The National Cultural Foundation (NCF) put together a grand production that was a fitting tribute to music legend Janice Millington at Frank Collymore Hall last Friday night.
It was the second of three NIFCA Tribute Nights. The first was held last Wednesday and was in honour of legendary dancer Richild Springer, while a theatre tribute was staged in memory of Andrea Gollop-Greenidge on Sunday night.
The almost-packed crowd in the hall included Governor-General Dame Sandra Husbands and her party.
Tribute was paid to Janice through music, video and spoken words. The night themed Notes of Excellence lived up to its name. The lives of each performer on stage were impacted in some way by Janice’s brilliance.
Former student and lead singer of the band Spice & Company Alan Sheppard was not at the Hall but paid tribute to his mentor and former teacher by way of video. He played the keyboard as he sang his self-penned 1993 tribute to Bob Marley called Bob’s Song.
There were other video tributes throughout the night. Tributes flowed from Joy-Ann Wood, Ann Stoute, Kit Spencer, Frank Coppin, Lee Callender and Lauren Ramdhanny. But the two most touching video tributes came from Nicholas Branker and Mike Grosvenor.
Mike spoke of Janice’s impact on his band, Wendy Alleyne and the Dynamics. Janice arranged all the songs on the band’s album Love. He said as musical director, Janice toured with them throughout the Caribbean offering invaluable guidance and support.
Mike recalled one night while on tour when he “played the wrong chord”. He told Janice that he played the “wrong chord” and she replied: “Mr Grosvenor, I didn’t hear the wrong chord. I heard a new innovation.”
Nicholas said had it not been for Janice’s love of music and her pushing the formation of a Music Department in a school that was all about the sciences, academics and getting multiple certificates, he would have left Harrison College.
He credits her for the man and ace musician he is today, saying: “She was one of the true mentors of my life. Everything that I do is testament to her. Everything that I do…”
The icing on the cake was a video tribute of Janice Millington playing the piano.
The school in which she spent decades teaching her love of music paid tribute to her in song. They did The Battle of Jericho and BabaYetu in the first half and a variation of Bridgetown Market, accompanied by The Most Honourable Dr Anthony Gabby Carter as the grand finale. The choir was ably conducted by Dionne Timothy. And although the night was packed with solid first class entertainment, one still felt as though we needed to hear more from our cultural ambassador.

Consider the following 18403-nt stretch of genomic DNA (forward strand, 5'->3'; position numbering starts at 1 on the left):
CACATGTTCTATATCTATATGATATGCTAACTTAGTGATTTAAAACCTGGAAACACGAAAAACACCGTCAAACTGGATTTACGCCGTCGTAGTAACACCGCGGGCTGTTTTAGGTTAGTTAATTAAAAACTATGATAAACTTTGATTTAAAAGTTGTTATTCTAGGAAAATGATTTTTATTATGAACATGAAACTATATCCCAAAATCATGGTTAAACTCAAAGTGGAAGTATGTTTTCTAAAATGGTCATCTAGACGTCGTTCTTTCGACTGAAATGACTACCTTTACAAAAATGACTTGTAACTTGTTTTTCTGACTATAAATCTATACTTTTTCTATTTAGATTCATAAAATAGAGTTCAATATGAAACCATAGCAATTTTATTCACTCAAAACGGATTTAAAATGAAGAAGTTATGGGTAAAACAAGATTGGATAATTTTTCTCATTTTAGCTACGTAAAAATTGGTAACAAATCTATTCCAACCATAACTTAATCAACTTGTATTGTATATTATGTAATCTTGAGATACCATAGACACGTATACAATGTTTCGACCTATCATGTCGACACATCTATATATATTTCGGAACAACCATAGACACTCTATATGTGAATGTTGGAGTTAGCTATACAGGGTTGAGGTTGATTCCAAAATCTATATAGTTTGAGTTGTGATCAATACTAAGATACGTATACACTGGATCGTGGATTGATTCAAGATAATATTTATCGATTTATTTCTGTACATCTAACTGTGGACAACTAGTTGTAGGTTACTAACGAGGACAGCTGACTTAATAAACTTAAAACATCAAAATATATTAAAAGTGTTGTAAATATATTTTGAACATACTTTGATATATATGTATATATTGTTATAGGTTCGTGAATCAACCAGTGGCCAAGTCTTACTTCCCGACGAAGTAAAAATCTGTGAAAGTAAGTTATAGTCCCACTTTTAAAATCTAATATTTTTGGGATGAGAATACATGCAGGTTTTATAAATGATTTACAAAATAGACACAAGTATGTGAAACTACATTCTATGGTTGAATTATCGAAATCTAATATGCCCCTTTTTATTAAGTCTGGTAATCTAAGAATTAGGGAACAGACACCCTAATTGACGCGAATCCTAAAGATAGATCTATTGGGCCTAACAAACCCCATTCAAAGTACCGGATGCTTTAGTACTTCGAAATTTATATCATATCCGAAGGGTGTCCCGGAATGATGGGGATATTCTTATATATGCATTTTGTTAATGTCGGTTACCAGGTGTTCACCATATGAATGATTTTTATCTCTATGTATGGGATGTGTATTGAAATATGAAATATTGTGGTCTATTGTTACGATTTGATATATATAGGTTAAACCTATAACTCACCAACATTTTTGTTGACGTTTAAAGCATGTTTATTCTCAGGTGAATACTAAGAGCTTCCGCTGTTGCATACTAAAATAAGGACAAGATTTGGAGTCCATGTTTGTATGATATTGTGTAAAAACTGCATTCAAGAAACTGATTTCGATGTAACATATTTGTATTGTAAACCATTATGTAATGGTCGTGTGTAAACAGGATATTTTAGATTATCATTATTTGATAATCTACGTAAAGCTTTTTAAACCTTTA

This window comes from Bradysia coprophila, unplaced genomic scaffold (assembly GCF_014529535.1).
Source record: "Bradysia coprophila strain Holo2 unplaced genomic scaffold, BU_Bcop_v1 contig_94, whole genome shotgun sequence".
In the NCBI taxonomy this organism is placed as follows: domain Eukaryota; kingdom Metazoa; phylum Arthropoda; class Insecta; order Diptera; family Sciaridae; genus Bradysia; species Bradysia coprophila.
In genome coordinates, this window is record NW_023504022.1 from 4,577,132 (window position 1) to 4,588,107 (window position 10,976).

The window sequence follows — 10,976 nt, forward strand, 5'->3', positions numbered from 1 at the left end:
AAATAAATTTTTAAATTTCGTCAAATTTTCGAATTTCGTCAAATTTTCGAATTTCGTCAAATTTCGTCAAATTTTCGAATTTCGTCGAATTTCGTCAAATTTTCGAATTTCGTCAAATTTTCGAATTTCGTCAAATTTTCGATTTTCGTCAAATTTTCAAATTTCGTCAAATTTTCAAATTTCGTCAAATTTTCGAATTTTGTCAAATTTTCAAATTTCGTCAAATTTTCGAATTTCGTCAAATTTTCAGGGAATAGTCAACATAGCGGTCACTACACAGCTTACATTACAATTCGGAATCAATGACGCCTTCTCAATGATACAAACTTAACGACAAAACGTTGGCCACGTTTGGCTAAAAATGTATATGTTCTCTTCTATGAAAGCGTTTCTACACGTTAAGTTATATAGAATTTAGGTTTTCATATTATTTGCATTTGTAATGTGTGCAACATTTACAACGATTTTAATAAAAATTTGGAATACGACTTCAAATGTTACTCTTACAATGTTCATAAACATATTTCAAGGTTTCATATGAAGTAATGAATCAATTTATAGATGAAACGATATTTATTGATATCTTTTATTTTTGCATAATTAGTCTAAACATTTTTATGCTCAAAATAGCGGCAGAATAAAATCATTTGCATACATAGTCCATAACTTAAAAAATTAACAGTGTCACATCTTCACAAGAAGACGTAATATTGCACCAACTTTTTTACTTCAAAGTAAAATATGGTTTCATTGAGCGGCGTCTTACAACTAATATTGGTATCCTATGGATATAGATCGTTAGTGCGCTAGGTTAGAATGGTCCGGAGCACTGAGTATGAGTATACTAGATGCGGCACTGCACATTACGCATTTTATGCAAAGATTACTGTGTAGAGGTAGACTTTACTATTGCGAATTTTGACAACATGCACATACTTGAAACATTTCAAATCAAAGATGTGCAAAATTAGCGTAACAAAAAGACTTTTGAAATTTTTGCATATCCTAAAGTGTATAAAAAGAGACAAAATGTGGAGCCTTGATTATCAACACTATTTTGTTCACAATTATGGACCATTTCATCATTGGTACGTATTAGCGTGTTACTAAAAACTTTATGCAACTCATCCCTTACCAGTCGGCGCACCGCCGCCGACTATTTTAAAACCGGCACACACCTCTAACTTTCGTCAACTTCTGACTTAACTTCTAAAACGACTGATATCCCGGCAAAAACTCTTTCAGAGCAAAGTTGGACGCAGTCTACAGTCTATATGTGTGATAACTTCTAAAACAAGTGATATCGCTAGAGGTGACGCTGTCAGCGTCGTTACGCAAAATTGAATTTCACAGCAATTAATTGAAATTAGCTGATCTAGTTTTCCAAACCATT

Also on stage for the Finale were Dr Stefan Walcott, Petra Welch, Neil Newton and Andre Woodvine.
Earlier in the night, the audience was treated to a musical tribute from former student and protégé John Roett. He performed a song he composed seven years ago in memory of the legendary musician. He played the piano during his delivery of the Three Moods of Janice.
Top musicians Roger Gittens and Andre Woodvine performed an instrumental called Here Comes Janice while The Stefan Walcott Trio did Sunshine Roxy. The trio is made up of Walcott on piano, Petra Welch on drums and Neil Newton on guitar.
The Barbados National Youth Symphony Orchestra conducted by Joy Knight was masterful. The group of young talented musicians performed with Crystal Cummins-Beckles Holder and Abraham Millington who sang The Prayer as well as with ace saxophonist Auturo Tappin. Auturo and the orchestra did an enthralling rendition of Pan In A Minor and Beautiful Barbados.
Pianist Nikita Vaughn played Nocturne Opus 2 No.9 while violinist Jennique Taylor accompanied by Roger Worrell played Sonato in D minor, Op.12, No.1 (4th Movement Rondo). Violinist Shawn Holder, violinist Dr Katrina Nurse and pianist John Burnett opened the show with 1st Movement Double Violin Concerto in D Minor.
The band 2 Mile Hill which has three members who were taught music by Janice performed as well. They sang Get Over, Let It Go and Conversations. (IMC)